This book represents a great achievement as the summation of extensive independent fieldwork on a topic that is essentially the convergence of three “politically sensitive” topics in Vietnam: religious change, ethnic politics, and transnational groups. Ngô has become the first academic to publish English-language research about this topic based on ethnographic methods, which is no mean feat given the government restrictions placed on academic research in upland Vietnam (Turner 2013). Being a Vietnamese national was surely an advantage, helping Ngô to both secure research access and give detailed linguistic insights on the Vietnamese discourse about the Hmong—although peculiarly she omits reference to the Vietnamese-language academia related to Hmong Christianity. On the other hand, her positionality as a member of the ethnic Kinh (Vietnamese majority) in the context of ethnic and religious discrimination is potentially problematic. Ngô is very reflexive about engrained racism and shows no trace of the Kinh chauvinism that is present in some related research coming from Vietnam. Nevertheless, by limiting the account of religious persecution to the official documents rather than the numerous harrowing testimonies of human rights abuses to Hmong Christians (see Reimer 2011), perhaps Ngô underemphasizes the brutality of the Vietnamese authorities’ response to mass conversions.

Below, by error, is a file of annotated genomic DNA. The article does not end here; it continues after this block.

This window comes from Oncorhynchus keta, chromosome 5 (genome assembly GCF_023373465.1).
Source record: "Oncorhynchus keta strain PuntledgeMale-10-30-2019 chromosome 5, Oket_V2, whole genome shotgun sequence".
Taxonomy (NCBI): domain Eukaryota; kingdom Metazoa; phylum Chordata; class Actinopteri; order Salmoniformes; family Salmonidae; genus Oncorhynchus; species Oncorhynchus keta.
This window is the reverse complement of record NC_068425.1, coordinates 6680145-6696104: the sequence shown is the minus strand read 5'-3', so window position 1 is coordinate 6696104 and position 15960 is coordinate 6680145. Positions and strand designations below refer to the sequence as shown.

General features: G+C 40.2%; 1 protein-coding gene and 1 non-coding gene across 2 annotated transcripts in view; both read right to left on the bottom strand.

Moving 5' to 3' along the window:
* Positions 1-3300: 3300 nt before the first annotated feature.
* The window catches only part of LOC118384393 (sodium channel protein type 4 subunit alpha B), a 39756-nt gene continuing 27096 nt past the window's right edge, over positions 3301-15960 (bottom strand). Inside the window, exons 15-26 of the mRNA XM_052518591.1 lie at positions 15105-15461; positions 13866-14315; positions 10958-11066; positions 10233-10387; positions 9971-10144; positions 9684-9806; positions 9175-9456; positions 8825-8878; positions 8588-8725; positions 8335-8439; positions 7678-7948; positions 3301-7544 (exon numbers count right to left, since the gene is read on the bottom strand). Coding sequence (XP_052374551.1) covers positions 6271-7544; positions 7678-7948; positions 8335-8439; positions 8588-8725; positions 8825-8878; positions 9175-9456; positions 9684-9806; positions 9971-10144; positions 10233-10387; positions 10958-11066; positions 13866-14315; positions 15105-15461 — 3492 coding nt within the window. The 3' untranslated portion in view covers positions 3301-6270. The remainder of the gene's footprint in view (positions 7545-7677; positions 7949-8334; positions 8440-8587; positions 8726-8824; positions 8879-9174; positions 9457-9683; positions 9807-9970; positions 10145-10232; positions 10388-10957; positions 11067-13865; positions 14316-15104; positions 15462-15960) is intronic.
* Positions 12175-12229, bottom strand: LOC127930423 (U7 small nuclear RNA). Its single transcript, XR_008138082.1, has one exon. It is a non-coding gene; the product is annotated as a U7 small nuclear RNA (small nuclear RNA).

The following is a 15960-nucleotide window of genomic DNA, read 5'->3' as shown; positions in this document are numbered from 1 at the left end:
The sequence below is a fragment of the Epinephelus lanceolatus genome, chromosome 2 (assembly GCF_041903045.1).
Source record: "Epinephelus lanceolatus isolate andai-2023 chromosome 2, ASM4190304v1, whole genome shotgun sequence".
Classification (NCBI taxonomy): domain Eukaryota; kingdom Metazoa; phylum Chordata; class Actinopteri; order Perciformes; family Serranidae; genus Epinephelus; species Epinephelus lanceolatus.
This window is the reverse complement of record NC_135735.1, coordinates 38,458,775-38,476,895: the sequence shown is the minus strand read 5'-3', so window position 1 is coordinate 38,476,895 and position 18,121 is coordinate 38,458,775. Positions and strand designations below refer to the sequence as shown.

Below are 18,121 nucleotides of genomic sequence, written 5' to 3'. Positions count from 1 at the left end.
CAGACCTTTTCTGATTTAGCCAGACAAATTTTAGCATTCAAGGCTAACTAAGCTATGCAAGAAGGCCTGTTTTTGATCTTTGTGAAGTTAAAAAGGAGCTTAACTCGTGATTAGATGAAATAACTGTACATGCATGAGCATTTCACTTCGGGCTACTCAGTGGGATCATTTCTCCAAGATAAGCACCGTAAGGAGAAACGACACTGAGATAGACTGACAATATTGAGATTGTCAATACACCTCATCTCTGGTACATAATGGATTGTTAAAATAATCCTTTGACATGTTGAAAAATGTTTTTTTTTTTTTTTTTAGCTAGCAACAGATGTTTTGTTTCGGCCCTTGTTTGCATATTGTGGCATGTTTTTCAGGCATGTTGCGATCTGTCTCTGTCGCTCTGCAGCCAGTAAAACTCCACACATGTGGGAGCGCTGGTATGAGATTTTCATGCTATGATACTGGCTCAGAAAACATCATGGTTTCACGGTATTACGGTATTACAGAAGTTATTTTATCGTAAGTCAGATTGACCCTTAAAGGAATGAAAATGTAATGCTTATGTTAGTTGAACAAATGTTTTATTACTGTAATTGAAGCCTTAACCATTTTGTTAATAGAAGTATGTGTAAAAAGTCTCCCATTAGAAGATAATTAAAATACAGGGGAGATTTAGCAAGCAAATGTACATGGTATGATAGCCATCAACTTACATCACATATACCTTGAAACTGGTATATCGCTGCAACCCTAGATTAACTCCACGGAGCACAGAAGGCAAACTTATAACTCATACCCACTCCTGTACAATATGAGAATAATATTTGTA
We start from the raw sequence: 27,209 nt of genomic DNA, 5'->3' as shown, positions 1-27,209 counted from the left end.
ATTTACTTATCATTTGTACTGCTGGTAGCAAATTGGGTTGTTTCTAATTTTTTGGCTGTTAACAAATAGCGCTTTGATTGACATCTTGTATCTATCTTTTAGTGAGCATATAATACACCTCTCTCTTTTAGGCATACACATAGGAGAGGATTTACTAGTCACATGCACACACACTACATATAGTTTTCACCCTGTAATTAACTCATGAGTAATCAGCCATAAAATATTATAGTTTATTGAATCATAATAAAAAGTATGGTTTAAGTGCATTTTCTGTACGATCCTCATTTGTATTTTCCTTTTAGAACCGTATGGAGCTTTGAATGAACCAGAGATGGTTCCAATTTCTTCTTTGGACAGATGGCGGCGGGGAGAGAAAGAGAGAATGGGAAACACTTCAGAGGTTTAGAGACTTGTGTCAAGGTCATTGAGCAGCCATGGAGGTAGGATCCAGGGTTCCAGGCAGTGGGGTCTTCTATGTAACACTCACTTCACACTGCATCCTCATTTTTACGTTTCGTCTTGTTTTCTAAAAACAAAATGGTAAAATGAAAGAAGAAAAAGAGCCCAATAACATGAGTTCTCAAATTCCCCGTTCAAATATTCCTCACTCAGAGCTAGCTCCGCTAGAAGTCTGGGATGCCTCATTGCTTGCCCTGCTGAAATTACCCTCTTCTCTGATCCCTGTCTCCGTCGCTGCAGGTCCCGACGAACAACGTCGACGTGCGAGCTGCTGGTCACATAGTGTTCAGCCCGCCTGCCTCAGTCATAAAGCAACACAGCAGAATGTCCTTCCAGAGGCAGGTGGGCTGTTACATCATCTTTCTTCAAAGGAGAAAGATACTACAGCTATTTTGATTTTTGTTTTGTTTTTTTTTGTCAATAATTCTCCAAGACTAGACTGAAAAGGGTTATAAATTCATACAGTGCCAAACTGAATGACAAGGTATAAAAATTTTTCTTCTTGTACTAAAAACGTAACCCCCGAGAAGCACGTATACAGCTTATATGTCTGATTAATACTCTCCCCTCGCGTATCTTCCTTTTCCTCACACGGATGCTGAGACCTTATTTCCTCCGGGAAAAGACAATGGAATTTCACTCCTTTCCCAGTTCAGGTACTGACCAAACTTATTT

Other questions left unanswered by the book include which denominations and variants of Protestantism are active among the Hmong, and how Ngô arrives at the figure of 300,000 Hmong Christians—a contested figure that other sources (based on equally scant evidence) estimate to be much lower, or sometimes higher. In spite of a few oversights, however, this book remains a deeply impressive, well-written work that combines compelling personal narratives with erudite and useful theoretical analysis. Themes about religion as a “way” or “medium”; transnational identities; the competition (and overlap) between Christianity, Communism, and millenarianism will certainly be useful not only for Hmong scholars but also for those researching religious change in other parts of the world. Hopefully Ngô’s ethnography will inspire other scholars from Southeast Asia to challenge stereotypes regarding supposedly “backward” ethnic minority groups and move toward a deeper understanding of social transformation in Zomia.

Seb Rumsby
Department of Politics and International Studies, University of Warwick

References

Reimer, Reg. 2011. Vietnam’s Christians: A Century of Growth in Adversity. Pasadena: William Carey Library.

Scott, James C. 2009. The Art of Not Being Governed: An Anarchist History of Upland Southeast Asia. New Haven: Yale University Press.

Turner, Sarah, ed. 2013. Red Stamps and Gold Stars: Fieldwork Dilemmas in Upland Socialist Asia. Vancouver: UBC Press.